How did this myth start?

This health and safety myth started gaining momentum after discussions at which is the UK’s biggest parenting website. The traditional children’s party game pin the tail on the donkey became under threat because experts and members of the web site considered it a health and safety risk.

Retailers also made the claim that parents are increasingly reluctant to put pins into the hands of youngsters. Tesco also stated that Mexican party product piñata was outselling the traditional party game by 70 per cent, which caused concern in itself as piñata players have to batter brightly-coloured objects with a hammer until they burst open and sweets or toys fall out.

3. Trapeze artists being ordered to wear hard hats

What the HSE Myth Busters Challenge Panel says

Despite being widely reported at the time and regularly repeated since, this story is utter nonsense. There never were any such regulations.

Hard hats do an excellent job of protecting building workers from falling debris – but they have no place on a trapeze.

How did this myth start?

This myth started in Europe and found it’s way as a concern to the HSE. During 2003, it was reported that trapeze artists with one of the world’s most famous circuses had been told to start wearing hard hats to comply with new EU safety rules. Circus performers including jugglers, tightrope walkers and other acrobats had been advised to wear safety head wear because of European regulations covering workers employed at heights greater than the average stepladder.

2. Office workers being banned from putting up Christmas decorations

What the HSE Myth Busters Challenge Panel says

Bah Humbug! Each year we hear of companies banning their workers from putting up Christmas decorations in their offices for ‘health and safety’ reasons, or requiring the work to be done by a ‘qualified’ person.

Most organisations including HSE and local councils manage to put up their decorations, celebrating the spirit of Christmas without a fuss. They just sensibly provide their staff with suitable step ladders to put up decorations rather than expecting staff to balance on wheelie chairs.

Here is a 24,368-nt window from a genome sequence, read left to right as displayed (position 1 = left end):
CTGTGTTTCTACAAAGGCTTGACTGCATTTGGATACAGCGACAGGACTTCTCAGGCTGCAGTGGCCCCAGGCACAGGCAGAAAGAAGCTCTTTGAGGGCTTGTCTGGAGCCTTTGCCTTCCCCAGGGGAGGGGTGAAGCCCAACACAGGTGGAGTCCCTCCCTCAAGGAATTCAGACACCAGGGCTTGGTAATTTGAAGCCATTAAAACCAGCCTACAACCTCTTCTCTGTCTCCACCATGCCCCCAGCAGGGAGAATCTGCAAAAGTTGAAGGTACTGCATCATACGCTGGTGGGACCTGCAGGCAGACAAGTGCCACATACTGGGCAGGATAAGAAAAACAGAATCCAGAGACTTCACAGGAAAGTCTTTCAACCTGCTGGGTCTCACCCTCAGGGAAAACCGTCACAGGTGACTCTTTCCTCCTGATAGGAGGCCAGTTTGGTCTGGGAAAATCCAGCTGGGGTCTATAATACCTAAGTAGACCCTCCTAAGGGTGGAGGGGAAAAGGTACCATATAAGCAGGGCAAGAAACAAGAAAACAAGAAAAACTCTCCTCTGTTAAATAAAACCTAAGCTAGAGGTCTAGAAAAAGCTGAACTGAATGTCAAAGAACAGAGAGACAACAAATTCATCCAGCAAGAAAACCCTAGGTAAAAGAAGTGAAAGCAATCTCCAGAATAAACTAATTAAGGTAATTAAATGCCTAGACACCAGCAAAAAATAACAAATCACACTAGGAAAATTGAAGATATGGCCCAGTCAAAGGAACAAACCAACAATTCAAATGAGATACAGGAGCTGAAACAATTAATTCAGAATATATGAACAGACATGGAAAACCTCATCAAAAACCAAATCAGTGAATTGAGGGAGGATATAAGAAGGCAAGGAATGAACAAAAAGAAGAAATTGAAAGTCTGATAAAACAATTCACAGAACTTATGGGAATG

How did this myth start?

Office workers at Tower Hamlets council in London were banned in November 2006 from hanging up Christmas decorations at work because of the fear that they may get hurt. Climbing to the ceiling to put up paper decorations was forbidden in case of injuries to staff and then the injured person suing the council.

A ban was also placed on the use of fairy lights in a bid to cut power bills and ensure safety standards. Mini-Christmas trees, tinsel and baubles were still allowed – provided there were no lights.

1. Children being banned from playing conkers unless they are wearing goggles

What the HSE Myth Busters Challenge Panel says

This is one of the oldest chestnuts around, a truly classic myth. A well-meaning head teacher decided children should wear safety goggles to play conkers. Subsequently some schools appear to have banned conkers on ‘health and safety’ grounds or made children wear goggles, or even padded gloves!

Realistically the risk from playing conkers is incredibly low and just not worth bothering about. If kids deliberately hit each other over the head with conkers, that’s a discipline issue, not health and safety.

How did this myth start?

As the HSE states, this myth has been around a long time, but a report in 2009 really gave the health and safety myth some traction. Miss Broadhurst, headteacher at Adlington Primary School in Macclesfield, Cheshire insisted that children playing the traditional game at her school should wear goggles to protect their eyes. Parents of children that attended the school condemned the ‘nanny state’ ruling.